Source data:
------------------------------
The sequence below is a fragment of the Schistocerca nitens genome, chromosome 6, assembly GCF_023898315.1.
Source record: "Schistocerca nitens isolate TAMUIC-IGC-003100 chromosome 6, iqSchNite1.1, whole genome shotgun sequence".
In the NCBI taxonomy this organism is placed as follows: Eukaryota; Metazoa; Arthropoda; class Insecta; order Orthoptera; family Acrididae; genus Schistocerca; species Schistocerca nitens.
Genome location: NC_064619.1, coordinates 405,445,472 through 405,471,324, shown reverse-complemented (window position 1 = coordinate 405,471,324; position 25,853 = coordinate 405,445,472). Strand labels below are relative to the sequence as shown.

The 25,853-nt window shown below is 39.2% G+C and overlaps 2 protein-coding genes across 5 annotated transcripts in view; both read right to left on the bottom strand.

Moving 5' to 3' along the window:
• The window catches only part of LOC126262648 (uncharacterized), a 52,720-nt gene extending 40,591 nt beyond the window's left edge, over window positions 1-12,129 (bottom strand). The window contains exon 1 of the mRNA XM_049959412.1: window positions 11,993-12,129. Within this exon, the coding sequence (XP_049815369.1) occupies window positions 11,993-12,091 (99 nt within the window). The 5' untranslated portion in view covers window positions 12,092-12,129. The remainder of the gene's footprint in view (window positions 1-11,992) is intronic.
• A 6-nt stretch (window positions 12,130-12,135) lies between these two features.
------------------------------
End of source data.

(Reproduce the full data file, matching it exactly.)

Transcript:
The sequence below is a fragment of the Schistocerca nitens genome, chromosome 6, assembly GCF_023898315.1.
Source record: "Schistocerca nitens isolate TAMUIC-IGC-003100 chromosome 6, iqSchNite1.1, whole genome shotgun sequence".
In the NCBI taxonomy this organism is placed as follows: Eukaryota; Metazoa; Arthropoda; class Insecta; order Orthoptera; family Acrididae; genus Schistocerca; species Schistocerca nitens.
Genome location: NC_064619.1, coordinates 405,445,472 through 405,471,324, shown reverse-complemented (window position 1 = coordinate 405,471,324; position 25,853 = coordinate 405,445,472). Strand labels below are relative to the sequence as shown.

The 25,853-nt window shown below is 39.2% G+C and overlaps 2 protein-coding genes across 5 annotated transcripts in view; both read right to left on the bottom strand.

Moving 5' to 3' along the window:
• The window catches only part of LOC126262648 (uncharacterized), a 52,720-nt gene extending 40,591 nt beyond the window's left edge, over window positions 1-12,129 (bottom strand). The window contains exon 1 of the mRNA XM_049959412.1: window positions 11,993-12,129. Within this exon, the coding sequence (XP_049815369.1) occupies window positions 11,993-12,091 (99 nt within the window). The 5' untranslated portion in view covers window positions 12,092-12,129. The remainder of the gene's footprint in view (window positions 1-11,992) is intronic.
• A 6-nt stretch (window positions 12,130-12,135) lies between these two features.